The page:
Tesla shareholders have approved Elon Musk’s multi-billion-dollar pay package.

The package is now worth $44bn (£34bn). The package was once as much as $56bn (£44bn) but has declined in value in tandem with Tesla’s stock.

The proposal passed despite opposition from some large institutional investors and proxy firms.

Onstage at the annual shareholder meeting in Austin, Texas, the billionaire described himself as “pathologically optimistic”.

“If I wasn’t optimistic this wouldn’t exist, this factory wouldn’t exist,” Musk said to resounding applause.

“But I do deliver in the end. That’s the important thing.”

The approval does not, however, resolve a lawsuit on the pay package in a Delaware court, which some legal experts believe could last months.

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The judge invalidated it in January, describing it as “unfathomable”.

Musk may also face fresh lawsuits on the deal, which would be the largest in American corporate history.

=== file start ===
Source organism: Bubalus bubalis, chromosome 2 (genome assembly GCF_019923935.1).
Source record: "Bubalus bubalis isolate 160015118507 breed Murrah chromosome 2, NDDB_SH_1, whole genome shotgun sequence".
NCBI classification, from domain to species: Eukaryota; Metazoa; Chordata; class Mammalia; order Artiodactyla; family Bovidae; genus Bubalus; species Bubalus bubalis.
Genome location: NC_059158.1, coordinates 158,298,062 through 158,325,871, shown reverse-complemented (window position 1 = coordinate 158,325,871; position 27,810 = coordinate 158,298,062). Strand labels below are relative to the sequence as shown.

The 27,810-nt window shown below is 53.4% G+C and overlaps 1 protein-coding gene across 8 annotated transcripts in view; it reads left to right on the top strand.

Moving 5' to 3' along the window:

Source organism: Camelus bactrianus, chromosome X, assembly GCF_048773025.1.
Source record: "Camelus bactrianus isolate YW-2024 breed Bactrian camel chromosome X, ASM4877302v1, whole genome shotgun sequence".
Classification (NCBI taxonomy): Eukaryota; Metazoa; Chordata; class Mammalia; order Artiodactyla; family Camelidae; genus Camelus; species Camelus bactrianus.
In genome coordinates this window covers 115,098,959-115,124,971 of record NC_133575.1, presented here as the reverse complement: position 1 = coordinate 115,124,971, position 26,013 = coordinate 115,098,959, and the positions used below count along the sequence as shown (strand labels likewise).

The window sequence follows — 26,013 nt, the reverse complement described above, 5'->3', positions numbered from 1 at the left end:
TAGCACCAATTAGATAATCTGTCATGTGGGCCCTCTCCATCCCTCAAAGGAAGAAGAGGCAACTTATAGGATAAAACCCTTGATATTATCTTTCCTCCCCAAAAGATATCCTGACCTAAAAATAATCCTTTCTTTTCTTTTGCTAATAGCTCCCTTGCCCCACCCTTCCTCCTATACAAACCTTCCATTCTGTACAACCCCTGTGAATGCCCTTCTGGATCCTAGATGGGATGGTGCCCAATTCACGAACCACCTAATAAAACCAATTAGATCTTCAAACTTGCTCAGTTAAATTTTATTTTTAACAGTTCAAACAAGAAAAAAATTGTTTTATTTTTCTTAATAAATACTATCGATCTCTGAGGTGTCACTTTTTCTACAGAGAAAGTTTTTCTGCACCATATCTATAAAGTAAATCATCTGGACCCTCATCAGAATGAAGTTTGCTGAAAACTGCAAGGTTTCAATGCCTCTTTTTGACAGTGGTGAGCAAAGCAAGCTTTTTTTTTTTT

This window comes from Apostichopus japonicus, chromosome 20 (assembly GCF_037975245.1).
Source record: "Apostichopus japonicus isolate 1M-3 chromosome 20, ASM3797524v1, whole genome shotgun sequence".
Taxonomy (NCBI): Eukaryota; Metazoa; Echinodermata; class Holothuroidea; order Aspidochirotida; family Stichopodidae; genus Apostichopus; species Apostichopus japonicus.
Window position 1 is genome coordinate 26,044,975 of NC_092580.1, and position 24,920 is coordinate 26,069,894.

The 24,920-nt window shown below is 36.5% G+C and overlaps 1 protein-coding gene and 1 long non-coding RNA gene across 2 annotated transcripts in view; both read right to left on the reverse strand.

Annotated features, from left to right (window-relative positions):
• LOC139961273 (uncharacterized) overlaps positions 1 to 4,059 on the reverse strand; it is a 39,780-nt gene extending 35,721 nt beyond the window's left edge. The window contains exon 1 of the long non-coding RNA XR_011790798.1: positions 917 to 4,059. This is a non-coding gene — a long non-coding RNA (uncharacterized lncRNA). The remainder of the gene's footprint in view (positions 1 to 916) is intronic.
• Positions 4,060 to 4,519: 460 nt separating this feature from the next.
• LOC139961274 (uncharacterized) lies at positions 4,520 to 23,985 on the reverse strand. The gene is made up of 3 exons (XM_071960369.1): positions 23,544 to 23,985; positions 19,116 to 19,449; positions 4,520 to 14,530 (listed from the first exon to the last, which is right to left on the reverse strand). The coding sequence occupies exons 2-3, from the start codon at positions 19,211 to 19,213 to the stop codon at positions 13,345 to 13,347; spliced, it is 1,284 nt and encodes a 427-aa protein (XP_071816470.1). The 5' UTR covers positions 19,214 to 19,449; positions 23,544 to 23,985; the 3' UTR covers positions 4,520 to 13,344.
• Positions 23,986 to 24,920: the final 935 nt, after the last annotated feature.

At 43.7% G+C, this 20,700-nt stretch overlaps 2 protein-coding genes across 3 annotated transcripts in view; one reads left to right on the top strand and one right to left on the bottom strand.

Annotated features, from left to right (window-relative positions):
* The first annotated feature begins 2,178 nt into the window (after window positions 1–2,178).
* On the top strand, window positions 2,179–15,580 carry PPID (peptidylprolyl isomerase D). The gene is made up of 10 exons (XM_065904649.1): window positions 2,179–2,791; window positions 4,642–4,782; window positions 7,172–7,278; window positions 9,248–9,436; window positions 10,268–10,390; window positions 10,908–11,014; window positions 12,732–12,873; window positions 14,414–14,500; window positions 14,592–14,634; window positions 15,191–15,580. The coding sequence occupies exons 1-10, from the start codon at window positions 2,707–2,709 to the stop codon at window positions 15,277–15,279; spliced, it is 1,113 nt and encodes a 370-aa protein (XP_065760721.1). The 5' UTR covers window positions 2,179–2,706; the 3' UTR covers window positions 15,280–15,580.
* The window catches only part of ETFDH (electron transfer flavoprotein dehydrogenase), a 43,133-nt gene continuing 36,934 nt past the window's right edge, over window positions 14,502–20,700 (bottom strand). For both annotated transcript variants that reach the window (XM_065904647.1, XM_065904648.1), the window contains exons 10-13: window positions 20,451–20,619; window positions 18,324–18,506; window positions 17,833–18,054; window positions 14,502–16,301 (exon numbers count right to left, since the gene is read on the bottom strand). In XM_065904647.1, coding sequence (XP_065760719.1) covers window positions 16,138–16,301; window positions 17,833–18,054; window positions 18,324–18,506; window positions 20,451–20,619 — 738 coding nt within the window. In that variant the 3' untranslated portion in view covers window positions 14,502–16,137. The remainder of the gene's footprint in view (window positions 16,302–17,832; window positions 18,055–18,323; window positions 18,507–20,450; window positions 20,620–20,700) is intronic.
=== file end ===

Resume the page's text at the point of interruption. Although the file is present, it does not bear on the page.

Shareholders had first approved the bumper pay packet in 2018.

“This thing is not over,” said Brian Quinn, a professor at Boston College Law School.

The Delaware judge will scrutinise the vote and require Tesla to prove the process was not coerced or improperly influenced by Musk, Professor Quinn said.

A general view of the Tesla gigafactory in Austin, Texas, U.S., February 28, 2023. REUTERS/Go Nakamura
A general view of the Tesla gigafactory in Austin, Texas, U.S., February 28, 2023 Pic: Reuters

The judge had criticised Tesla’s board fore being “beholden” to Musk, saying the plan was proposed by a “conflicted board” with “close personal and financial ties” to its top executive.

Shareholders also approved a proposal to move the company’s legal home to Texas from Delaware.

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They also backed other proposals, including the re-election of two board members, Musk’s brother Kimbal Musk and James Murdoch, son of media mogul Rupert Murdoch.

Shareholders did increase the level of investor control by passing proposals in favour of shortening board terms to one year and lowering voting requirements for proposals to a simple majority, despite board opposition to both.

Tesla did not disclose the voting tallies, which are expected to be revealed in coming days.